About 9 years ago I converted my standard Lincoln AC “Buzz Box” Welder into DC Service. I did this by building a massive full wave bridge rectifier. It has provided great service and welds very nice – DC welding is acutally quite a bit easier than AC welding, and in fact, this DC full wave Bridge is clean enough for Tig welding should I ever get the bug to do that.
Here is how I did it. (Excepted from my old original website hosted on Comcast – and it is still there even though I haven’t been a customer in over 9 years!)
Welding can be done with AC but for better welds and for work on thinner sheets of metal, DC is needed. Lincoln sells a inexpensive AC arc welder that can handle as much as 225 amps of current at about a dollar per amp. A DC welder of this current can cost twice as much, and a Mig welder of this current is way more. I decided to buy the cheap Buzz Box and then convert it to do what I want. First I built this DC arc conversion. Next I will build a Mig and Tig extension and then I will have a fairly complete welding system for very little money.
I acquired these four 300-amp,200-volt diodes from Ebay for $7.00 apiece. They originally sold for $90.00 each. You can get this stuff cheap and there. The old transformer will be used as the choke coil (see circuit diagram).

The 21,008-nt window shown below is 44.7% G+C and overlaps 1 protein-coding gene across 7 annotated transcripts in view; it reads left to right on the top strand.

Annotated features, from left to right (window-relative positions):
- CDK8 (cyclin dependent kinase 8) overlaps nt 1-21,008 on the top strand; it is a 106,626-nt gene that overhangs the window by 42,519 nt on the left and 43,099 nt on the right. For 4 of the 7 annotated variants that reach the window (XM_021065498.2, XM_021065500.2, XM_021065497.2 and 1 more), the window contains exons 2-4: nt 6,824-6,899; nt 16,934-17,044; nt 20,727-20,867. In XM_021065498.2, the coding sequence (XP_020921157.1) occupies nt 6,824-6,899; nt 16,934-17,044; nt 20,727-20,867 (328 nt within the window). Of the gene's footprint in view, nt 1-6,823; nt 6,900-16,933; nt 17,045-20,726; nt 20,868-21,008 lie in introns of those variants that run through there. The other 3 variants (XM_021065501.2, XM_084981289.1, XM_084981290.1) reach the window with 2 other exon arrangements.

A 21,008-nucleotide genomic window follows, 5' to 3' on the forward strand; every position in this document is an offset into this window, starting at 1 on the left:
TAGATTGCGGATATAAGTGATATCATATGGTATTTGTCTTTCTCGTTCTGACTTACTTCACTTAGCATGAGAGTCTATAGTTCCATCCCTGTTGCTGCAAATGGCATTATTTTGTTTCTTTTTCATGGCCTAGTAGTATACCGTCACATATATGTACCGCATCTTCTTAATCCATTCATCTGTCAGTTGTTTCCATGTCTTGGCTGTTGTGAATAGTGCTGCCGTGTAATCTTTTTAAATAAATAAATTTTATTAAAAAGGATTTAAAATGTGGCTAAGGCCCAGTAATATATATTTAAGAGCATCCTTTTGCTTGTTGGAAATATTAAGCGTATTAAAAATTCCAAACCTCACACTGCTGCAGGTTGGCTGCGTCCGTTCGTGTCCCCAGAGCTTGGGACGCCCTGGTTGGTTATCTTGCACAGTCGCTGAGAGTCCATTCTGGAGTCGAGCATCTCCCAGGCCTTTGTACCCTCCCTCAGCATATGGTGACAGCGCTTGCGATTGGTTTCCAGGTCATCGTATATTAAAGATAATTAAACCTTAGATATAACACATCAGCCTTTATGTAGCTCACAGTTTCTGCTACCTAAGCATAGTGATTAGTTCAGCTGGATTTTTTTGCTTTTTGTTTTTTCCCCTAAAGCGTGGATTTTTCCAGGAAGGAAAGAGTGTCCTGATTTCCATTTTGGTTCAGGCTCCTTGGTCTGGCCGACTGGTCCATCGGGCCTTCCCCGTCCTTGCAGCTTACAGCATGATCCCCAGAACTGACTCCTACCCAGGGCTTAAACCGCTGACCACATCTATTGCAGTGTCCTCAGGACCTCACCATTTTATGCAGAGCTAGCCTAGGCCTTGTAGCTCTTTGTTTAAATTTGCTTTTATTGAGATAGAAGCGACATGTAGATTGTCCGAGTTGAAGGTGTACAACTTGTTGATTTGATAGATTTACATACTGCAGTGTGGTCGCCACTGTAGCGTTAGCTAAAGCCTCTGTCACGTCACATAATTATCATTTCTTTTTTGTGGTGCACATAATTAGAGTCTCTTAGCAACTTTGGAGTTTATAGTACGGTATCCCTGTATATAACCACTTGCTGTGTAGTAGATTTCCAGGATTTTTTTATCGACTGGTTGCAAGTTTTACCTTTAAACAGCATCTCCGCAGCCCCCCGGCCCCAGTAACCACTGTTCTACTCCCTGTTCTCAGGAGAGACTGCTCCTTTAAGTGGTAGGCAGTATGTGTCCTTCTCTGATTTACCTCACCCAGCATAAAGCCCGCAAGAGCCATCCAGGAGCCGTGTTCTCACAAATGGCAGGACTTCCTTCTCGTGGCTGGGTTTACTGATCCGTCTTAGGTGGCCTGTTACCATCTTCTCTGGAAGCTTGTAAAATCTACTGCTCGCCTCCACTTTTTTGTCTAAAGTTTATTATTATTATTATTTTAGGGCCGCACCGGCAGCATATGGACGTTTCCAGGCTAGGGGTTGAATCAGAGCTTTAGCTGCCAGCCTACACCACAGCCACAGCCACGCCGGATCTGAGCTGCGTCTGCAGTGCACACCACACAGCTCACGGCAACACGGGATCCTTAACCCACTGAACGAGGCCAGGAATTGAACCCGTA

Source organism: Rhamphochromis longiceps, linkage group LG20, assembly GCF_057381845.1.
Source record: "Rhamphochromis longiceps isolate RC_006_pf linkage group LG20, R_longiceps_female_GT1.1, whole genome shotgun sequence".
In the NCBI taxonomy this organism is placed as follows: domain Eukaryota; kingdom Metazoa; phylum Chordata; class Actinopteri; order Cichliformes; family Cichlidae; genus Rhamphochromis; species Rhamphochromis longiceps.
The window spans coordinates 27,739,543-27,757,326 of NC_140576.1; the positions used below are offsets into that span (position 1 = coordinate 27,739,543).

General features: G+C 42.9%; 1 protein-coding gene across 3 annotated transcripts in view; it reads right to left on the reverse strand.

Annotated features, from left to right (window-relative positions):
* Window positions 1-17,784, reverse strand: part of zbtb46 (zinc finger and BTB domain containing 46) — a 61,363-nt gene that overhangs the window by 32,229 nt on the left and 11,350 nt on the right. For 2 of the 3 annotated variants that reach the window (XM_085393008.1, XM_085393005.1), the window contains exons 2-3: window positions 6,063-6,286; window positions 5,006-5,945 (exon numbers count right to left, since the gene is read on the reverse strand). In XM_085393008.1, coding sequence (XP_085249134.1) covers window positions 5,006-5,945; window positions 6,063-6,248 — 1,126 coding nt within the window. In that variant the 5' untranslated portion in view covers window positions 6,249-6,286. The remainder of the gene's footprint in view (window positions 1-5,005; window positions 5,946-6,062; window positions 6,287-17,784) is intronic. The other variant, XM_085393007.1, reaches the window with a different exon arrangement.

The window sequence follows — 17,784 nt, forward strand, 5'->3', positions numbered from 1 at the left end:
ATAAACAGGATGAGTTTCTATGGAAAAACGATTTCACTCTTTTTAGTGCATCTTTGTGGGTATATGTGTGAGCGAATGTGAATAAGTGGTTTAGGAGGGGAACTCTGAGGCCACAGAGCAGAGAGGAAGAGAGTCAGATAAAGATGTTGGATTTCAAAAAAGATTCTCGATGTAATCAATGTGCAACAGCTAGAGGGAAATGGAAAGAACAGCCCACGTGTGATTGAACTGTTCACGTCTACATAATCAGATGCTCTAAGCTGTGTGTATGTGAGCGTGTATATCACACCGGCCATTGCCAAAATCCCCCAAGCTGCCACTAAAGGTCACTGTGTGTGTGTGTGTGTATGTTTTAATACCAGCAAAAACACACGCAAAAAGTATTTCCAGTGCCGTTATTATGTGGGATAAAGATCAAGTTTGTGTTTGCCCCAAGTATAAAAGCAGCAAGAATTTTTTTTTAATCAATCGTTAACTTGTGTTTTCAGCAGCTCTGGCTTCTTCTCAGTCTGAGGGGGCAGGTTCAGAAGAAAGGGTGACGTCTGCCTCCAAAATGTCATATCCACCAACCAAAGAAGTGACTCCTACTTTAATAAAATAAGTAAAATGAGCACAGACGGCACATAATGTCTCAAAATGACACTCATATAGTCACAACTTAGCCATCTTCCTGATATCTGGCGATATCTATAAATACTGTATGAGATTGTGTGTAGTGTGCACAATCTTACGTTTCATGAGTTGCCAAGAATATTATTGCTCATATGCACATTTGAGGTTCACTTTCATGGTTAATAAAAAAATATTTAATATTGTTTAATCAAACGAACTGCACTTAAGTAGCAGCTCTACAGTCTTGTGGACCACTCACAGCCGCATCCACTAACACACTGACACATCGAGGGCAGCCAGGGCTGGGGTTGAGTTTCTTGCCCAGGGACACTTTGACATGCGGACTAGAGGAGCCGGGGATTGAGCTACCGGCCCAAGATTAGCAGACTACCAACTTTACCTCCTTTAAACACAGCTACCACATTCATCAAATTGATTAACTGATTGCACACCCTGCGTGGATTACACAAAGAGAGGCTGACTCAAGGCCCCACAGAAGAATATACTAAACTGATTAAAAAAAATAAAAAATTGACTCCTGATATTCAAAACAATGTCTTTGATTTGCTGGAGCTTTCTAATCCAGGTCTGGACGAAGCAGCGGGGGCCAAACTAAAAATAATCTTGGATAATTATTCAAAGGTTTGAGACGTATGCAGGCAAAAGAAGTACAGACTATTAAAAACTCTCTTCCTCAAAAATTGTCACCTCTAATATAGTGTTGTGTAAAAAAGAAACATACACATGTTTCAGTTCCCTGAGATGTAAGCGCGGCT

The terminals and heat-sinks must be connected such that the heavy current (as much as 225 amps) can flow unrestricted, and so that cooling is possible in both air or in a oil bath, and so that the whole is structurally sound. To insure all of this I used both aluminum and copper strapping scavenged from the transformer shown earlier. Notice how the aluminum is wrapped with the copper.
Below is a diagram of the full wave bridge. Again, while the circuitry is simple, the actual physical construction is challenging due to the heat dissipation requirements and the current carrying requirements.
A view of the completed air cooled full wave bridge mounted on its nylon header. The header is made from a nylon kitchen cutting board. The box is an old main-frame computer power supply box.